In the runup to her historic flight, Sally Ride suddenly found herself the focus of a media frenzy. She appeared on the covers of Newsweek, People and Ms. Magazine. Reporters peppered her with sexist questions, but she managed to respond with humor and grace. During one news conference she was asked, “Do you weep when things go wrong on the job?” Ride laughed and gestured to her crewmate Rick Hauck, replying, “Why don’t people ask Rick those questions?”
Changing Faces of the Astronaut Corps
NASA’s first group of astronauts – the Mercury 7, chosen in 1959 – was made up of white male military pilots. The idea was that astronauts needed to be macho men with “the Right Stuff,” and no women need apply. For almost two decades, the astronaut corps remained completely male and white and overwhelmingly military.
With the advent of the space shuttle program, NASA needed scientists to go into space. The space agency also made a conscious decision to recruit women and people of color. The astronaut class of 1978 included scientists and engineers as well as military pilots. Among the recruits were Sally Ride and five other women, as well as Black and Asian American men.
This progress toward diversity continues at NASA. The most recent astronaut class, announced in 2021, boasts a robust mix of women and men from diverse backgrounds.
Trailblazers in Space
April 12, 1961: First human in space, Yuri Gagarin (USSR), Vostok 1
May 5, 1961: First American in space, Alan Shepard (NASA), Mercury Freedom 7
Feb. 20, 1962: First American to orbit Earth, John Glenn (NASA), Mercury Friendship 7
June 16, 1963: First woman in space, Valentina Tereshkova (USSR), Vostok 6
July 20, 1969: First human to walk on the Moon, Neil Armstrong (NASA), Apollo 11
June 18, 1983: First American woman in space, Sally Ride (NASA), shuttle Challenger
Aug. 30, 1983: First African American person in space, Guion “Guy” Bluford (NASA), shuttle Challenger
July 25, 1984: First spacewalk by a woman: Svetlana Savitskaya (USSR), Salyut 7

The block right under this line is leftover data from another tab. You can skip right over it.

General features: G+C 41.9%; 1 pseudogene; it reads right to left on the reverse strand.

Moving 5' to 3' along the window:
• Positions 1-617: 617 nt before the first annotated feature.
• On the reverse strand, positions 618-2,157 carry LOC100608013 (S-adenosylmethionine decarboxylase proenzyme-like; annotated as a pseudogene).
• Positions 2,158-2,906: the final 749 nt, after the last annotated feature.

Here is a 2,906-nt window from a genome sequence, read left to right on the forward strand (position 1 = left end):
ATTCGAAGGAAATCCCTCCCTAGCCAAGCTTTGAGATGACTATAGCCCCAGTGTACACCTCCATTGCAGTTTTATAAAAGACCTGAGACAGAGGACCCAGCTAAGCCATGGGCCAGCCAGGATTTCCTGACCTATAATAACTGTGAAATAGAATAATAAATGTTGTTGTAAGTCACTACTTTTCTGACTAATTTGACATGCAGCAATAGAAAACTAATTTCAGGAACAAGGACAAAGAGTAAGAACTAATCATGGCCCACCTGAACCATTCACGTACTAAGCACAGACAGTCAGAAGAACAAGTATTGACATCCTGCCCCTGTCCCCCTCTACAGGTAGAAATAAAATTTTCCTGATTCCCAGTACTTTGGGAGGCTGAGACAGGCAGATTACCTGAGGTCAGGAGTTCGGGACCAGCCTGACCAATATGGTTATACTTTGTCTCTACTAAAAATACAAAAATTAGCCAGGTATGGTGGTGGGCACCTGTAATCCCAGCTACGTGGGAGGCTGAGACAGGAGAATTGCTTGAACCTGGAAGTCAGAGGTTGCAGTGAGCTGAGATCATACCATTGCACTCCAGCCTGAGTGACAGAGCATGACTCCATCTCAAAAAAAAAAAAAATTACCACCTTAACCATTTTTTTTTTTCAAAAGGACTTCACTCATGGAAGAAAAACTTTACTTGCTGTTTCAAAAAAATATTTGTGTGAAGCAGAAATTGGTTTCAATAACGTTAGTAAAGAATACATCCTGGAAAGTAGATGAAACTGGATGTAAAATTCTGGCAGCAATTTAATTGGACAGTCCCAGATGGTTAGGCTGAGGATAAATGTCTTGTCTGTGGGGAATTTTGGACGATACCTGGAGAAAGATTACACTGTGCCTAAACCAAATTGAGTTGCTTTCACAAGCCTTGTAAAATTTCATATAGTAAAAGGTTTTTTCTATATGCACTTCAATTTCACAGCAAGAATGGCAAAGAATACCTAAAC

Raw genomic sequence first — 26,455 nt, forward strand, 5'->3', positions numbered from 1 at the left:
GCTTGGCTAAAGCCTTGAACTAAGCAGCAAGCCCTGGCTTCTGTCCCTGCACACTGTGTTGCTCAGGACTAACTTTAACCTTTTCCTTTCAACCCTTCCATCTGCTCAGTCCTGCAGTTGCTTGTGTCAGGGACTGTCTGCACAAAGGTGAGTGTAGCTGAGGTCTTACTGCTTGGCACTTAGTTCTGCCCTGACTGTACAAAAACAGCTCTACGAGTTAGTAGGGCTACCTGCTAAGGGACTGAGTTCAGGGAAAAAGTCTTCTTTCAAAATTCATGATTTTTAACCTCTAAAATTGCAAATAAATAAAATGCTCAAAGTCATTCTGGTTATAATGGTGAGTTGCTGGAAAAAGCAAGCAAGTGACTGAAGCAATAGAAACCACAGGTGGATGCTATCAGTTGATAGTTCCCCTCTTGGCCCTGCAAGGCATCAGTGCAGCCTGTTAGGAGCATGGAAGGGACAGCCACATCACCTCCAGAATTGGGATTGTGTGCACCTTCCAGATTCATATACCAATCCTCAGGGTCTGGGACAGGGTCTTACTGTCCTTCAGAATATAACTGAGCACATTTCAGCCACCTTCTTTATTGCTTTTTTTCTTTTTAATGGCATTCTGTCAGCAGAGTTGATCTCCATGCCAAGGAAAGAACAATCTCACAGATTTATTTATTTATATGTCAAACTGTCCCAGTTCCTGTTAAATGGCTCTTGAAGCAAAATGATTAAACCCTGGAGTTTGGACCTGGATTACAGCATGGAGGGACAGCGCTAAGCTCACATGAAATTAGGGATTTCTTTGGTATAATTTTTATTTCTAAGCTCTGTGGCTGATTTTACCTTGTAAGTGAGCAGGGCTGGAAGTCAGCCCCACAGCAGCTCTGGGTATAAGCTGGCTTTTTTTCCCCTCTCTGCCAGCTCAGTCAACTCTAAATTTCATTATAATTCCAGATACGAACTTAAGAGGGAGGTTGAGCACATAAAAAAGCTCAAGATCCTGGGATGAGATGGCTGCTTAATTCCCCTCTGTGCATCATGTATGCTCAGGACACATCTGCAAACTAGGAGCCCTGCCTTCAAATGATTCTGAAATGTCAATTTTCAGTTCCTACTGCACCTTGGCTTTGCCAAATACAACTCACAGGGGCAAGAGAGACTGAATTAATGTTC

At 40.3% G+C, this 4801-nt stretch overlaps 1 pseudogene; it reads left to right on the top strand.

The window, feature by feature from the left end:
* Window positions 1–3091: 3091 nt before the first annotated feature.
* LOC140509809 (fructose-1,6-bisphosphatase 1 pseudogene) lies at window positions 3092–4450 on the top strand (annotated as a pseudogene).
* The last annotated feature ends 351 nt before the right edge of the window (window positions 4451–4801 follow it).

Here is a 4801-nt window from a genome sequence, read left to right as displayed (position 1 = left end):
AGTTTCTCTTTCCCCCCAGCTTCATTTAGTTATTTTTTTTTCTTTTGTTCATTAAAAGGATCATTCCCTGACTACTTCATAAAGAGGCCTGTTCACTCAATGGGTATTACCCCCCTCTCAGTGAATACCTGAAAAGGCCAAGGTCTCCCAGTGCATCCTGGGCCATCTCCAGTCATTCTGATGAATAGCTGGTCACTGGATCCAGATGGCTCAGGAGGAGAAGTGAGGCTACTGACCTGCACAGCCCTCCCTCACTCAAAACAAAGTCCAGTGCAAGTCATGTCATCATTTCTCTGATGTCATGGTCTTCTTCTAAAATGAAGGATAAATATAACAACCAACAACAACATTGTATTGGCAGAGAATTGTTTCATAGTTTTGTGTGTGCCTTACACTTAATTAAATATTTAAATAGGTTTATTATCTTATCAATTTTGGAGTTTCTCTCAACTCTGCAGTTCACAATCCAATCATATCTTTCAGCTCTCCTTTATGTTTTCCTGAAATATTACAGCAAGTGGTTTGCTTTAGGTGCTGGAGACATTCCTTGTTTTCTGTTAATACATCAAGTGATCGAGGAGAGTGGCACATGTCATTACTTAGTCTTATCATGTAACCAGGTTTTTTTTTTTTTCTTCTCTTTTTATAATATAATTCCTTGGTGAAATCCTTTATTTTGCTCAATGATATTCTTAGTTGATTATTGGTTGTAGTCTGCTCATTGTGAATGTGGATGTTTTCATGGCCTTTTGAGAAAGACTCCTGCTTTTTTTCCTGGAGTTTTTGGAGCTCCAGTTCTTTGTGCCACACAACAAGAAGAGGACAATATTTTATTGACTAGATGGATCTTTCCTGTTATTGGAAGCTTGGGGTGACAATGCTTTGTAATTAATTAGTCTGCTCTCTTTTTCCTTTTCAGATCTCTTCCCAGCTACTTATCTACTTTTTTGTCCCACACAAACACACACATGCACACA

Oct 11, 1984: First spacewalk by an American woman, Kathy Sullivan
Sept. 12, 1992: First African American woman in space, Mae Jemison (NASA), shuttle Endeavor
April 8, 1993: First Hispanic woman in space, Ellen Ochoa (NASA), shuttle Discovery
July 23, 1999: First woman to command a space mission, Eileen Collins, shuttle Columbia
Nov. 2, 2000: First crew on International Space Station, Bill Shepherd (NASA), and Yuri Gidzenko and Sergei Krikalev (Russia)
March 2001: First female crew member of International Space Station, Susan Helms (NASA)
Oct. 10, 2007: First woman to command International Space Station, Peggy Whitson (NASA)
Oct. 18, 2019: First all-female spacewalk, Jessica Meir and Christina Koch (NASA)
In Her Own Words
Here's how Sally Ride described her first spaceflight
Before the Launch
As we drove toward the launchpad, the shuttle looked quiet and peaceful. But when we got there and stepped out of the van, I could hear it hissing and crackling as though it were alive.
Once the rockets lit, the shuttle leaped upward in a cloud of steam and a trail of fire. Inside the ride was rough and loud. My head rattled around inside my helmet; my body bounced against my seat. I could barely hear the voices in my headset above the roar of the rockets.
It felt like my arms were made of lead. The notebook on my lap seemed to weigh a ton. Then suddenly, the shuttle engines stopped. The lead in my arms vanished. My arms were lighter than air, and my notebook floated up in front of my face. I was in space.